Dear Amy: I just Googled a childhood friend for the first time, and discovered that he died 12 years ago when he was 24, after serving with the military in Iraq.
Now that I know what happened, I’d like to write a condolence letter to his younger brother, who I knew in high school, but with whom I’d also lost contact afterward.
I’m hesitating. He appears to have a successful life now (good for him).
Is it wrong to send a condolence letter 12 years later? Maybe he moved on and doesn’t want to be reminded of this pain. (It’s not certain if it was suicide or an accidental gun discharge, according to the news article.)
Since this might stir up painful memories, I wonder if it’s better to say nothing at all and let it be? On the other hand, might he be touched to know someone cares about his brother? Or is that selfish altruism? I really don’t know.
— Postmortem Grief
Grief: I find it hard to imagine that anyone ever truly “moves on” from the sudden death of a sibling. It is never, ever “wrong” to contact someone to express fond memories of a friend.
I suggest that you should write to this younger brother, tell him that you were thinking of your friend, as you do every year on his birthday, and say that you have just learned of his passing.
There is no need to mention or question how this friend died. Simply share a memory or two of the two brothers from your youth, express your condolences to him and his family, and encourage the brother to get in touch with you if he’d ever like to.
There are a number of charities serving our nation’s veterans. You might consider donating money or time in your friend’s memory to K9s for Warriors (K9sforwarriors.org), which provides service animals to service members experiencing challenges related to their military service.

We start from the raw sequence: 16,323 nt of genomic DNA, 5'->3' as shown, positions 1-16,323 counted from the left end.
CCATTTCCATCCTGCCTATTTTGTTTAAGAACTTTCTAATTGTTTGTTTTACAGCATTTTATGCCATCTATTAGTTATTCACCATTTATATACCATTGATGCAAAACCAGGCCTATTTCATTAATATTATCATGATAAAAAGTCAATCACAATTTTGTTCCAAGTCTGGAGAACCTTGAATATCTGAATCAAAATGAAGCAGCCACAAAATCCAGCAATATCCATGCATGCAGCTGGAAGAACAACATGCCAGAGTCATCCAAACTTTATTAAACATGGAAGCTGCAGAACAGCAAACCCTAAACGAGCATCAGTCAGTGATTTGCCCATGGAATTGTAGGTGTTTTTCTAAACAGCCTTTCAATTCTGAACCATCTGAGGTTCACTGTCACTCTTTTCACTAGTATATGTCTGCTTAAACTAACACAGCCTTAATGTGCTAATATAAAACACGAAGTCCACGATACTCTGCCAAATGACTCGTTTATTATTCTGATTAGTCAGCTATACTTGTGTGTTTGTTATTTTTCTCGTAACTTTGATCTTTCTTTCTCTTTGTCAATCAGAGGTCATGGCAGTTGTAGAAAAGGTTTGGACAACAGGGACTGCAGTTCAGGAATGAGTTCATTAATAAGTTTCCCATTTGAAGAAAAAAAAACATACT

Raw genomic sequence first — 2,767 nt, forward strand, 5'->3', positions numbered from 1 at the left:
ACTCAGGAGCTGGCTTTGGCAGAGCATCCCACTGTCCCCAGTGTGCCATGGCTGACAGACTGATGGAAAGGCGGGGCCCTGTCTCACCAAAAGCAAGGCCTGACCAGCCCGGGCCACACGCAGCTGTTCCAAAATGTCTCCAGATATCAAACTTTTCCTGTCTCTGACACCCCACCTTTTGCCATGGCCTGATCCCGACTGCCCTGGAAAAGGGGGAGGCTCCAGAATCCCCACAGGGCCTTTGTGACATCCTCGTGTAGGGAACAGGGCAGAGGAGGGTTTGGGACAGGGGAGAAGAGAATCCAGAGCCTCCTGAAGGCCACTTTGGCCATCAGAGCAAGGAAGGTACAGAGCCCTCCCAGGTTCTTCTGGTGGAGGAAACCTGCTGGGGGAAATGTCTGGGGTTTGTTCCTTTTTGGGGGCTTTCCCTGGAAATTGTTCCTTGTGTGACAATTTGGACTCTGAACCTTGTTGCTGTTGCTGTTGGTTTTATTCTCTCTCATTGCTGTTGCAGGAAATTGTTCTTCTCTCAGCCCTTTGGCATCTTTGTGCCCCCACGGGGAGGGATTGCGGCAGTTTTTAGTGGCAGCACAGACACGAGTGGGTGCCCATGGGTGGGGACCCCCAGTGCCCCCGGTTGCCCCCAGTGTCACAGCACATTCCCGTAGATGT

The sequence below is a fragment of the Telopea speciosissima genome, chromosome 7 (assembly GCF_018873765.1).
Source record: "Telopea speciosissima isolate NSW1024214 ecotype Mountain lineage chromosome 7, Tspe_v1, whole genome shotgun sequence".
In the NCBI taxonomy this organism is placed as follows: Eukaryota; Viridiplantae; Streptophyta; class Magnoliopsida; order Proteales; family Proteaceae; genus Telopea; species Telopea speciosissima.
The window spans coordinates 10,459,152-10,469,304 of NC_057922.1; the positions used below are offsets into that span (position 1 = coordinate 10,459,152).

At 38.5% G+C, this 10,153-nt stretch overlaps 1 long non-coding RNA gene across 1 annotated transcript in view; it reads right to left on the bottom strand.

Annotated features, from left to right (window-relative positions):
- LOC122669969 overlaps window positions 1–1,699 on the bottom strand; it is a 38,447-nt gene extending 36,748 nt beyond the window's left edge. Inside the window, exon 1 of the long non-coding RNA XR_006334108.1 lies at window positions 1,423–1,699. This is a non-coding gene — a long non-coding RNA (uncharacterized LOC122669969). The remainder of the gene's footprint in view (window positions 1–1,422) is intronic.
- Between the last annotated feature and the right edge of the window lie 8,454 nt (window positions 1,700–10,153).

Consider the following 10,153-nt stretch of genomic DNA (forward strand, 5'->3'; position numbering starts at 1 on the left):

This is from its website: “Determined to end veteran suicide, K9s For Warriors provides highly-trained Service Dogs to military veterans suffering from PTSD, traumatic brain injury and/or military sexual trauma.”
These service dogs are adopted from shelters and bond tightly to their humans — with both canines and humans essentially rescuing each other.
Dear Amy: This is a little bit strange, perhaps. But every year my (Protestant) church hosts a “Blue Christmas” service. This service has always had a big impact on me, allowing me to basically unleash the sadness that seems to overtake me every Christmas.
Our pastor just announced that he will not conduct a “Blue Christmas” service this year. The reason? He has endured several personal losses of his own this year, and he quite honestly told the congregation that he doesn’t feel able to lead this service.
Anyway, I’m not sure how to react to this, and I’m wondering if you have any ideas?
— Am I Blue
Blue: This situation is a reminder that clergy members are people, too. Sometimes, even they cannot rise above their own vulnerable humanity in order to serve others.
“Blue Christmas” services are also known as “Longest Night” services — and are usually held on or near the Winter Solstice. I have attended many of these services, designed for those who mourn, and I agree that they can be solemn, dignified, quiet and comforting.
I have two suggestions: You might ask your clergy member (and others in your congregation) to travel to another nearby church to attend this service as a group.
Alternatively, you could find a service online, and work with your trustees to broadcast the service into your church’s sanctuary (or watch it on your own at home).
Dear Amy: “Stuck” wanted to go on a trip with her (divorced) sister, but her husband didn’t want her to. A “girls’ trip” can often mean looking for guys. If that’s what the divorcée has in mind, the husband may have legitimate concerns about his wife going on such a trip.
I wonder if the wife would feel comfortable with her husband going on a “boys’ trip” with a divorced relative or friend?
Wondering: A group of women hiking in the Scottish Highlands doesn’t sound like a “looking for guys” kind of trip. This husband was overreacting.
©2022 by Amy Dickinson distributed by Tribune Content Agency